There were clinically important improvements in the tai chi group as measured by the Fibromyalgia Impact Questionnaire (FIQ), this was the primary outcome measure of this study. Improvement was also seen in physical-component scores and mental-component scores.

A comprehensive review of 46 exercise treatment studies in fibromyalgia (1988-2005).
A review of 46 exercise treatment studies for fibromyalgia (Tai chi exercise is not mentioned). Aerobic exercise was the best treatment for fitness and symptom improvement. The greatest effect and lowest attrition was seen in lower intensity exercise programs.

Effects of T’ai Chi exercise on fibromyalgia symptoms and health-related quality of life.
A pilot study on 39 fibromyalgia patients. Tai chi was performed for 60 minutes, twice a week for 6 weeks. Twenty-one patients completed at least 10 of the 12 exercise sessions. Improvement was seen in quality of life and symptoms.

Answer :
Tai chi exercise can improve fibromyalgia symptoms and quality of life.
A low-impact and low aerobic intensity exercise such as tai chi could have lower attrition rates and greater benefits.
For some patients, starting with 60 minutes of tai chi exercise twice a week may be too demanding.

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Electromyography in Tai Chi

Question :
How does a Tai Chi master move and use his muscles?

Answer :
The hip, knee and ankle joints are bent to maintain an upright posture and a low center of gravity. The anti-gravity muscles (rectus femoris and the medial head of gastrocnemius) are strengthened by eccentric muscle contraction.

Summary :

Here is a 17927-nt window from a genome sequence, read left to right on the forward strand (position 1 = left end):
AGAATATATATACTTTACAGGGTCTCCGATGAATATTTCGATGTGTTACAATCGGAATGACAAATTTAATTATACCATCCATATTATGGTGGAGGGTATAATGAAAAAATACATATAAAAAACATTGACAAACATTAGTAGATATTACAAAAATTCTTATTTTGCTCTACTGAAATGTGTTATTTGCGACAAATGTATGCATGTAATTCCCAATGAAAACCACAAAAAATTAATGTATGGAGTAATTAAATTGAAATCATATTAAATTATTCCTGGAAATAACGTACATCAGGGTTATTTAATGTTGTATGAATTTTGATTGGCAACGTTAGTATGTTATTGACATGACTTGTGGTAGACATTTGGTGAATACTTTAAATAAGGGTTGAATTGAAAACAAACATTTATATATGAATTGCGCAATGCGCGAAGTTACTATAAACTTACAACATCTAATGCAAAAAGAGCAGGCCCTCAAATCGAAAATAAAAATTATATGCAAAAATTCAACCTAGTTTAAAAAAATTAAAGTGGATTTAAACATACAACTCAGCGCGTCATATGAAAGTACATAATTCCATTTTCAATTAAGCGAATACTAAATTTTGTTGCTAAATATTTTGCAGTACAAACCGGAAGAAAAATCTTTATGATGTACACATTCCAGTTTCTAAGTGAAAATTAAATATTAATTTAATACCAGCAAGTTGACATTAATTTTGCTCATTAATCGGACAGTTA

Electromyographic activities of the lumbar erector spinae, rectus femoris, medial hamstrings, and medial head of gastrocnemius were measured as a Tai Chi master performed a sequence of basic Tai Chi movements.

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Tai Chi and vestibular rehabilitation

Question :
Can Tai Chi be used for vestibular rehabilitation to remedy balance impairment caused by damage to the peripheral vestibular system?

Answer :
Tai Chi improves lower extremity motor control which results in a more vigorous gait and better trunk control.

Summary :
36 older adults (average age of 56.9 years) with vestibulopathy were randomized to either Tai Chi exercise or vestibular rehabilitation. Tai Chi was performed for 70 minutes (including 20 minutes of warm-up exercises), once per week, for 10 weeks. Five Tai Chi movements from Cheng Man-Ch’ing’s Yang-style short form were taught in this study.

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Tai Chi and ankylosing spondylitis

Question :
Can tai chi exercise improve disease activity, flexibility and depression in patients with ankylosing spondylitis?

Answer :
Tai Chi improved disease activity and flexibility in patients with ankylosing spondylitis but there was a high drop rate with only 13 patiens in the treatment group.

Summary :
Forty patients were allocated to either a Tai Chi treatment group or to a no-treatment control group. Tai Chi was performed for 60 minutes, twice a week, for 8 weeks and followed by 8 weeks of home practice. This study used the 21 Tai Chi movements based on Tai Chi for Rheumatoid Arthritis (developed by Australian family physician Dr. Paul Lam). Thirteen out of twenty patients in the Tai Chi group completed the study (a 35% dropout rate). The Tai Chi treatment group was composed of 10 men and 3 women with an average age of 35.2 years. The Bath Ankylosing Spondylitis Disease Activity Index and the Finger to Floor Distance was improved after 16 weeks in the Tai Chi group. The improvement in depression scores was not statistically significant.

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Tai Chi for tension headaches

Question :
Can Tai Chi improve quality of life measure and reduce tension headaches?

Answer :
Tai Chi improved health-related quality-of-life (HRQOL) scores and reduced headache impact after 15 weeks. There was a high dropout rate in the Tai Chi group.

Summary :
47 participants were randomly assigned to either a program of Tai Chi instruction or a wait-list control group.
The classical Yang style of Tai Chi with 24 movements was taught for an hour, twice a week, for 15 weeks. There were 8 dropouts in the intervention group. The average age of the 13 subjects in the Tai Chi group was 47 years.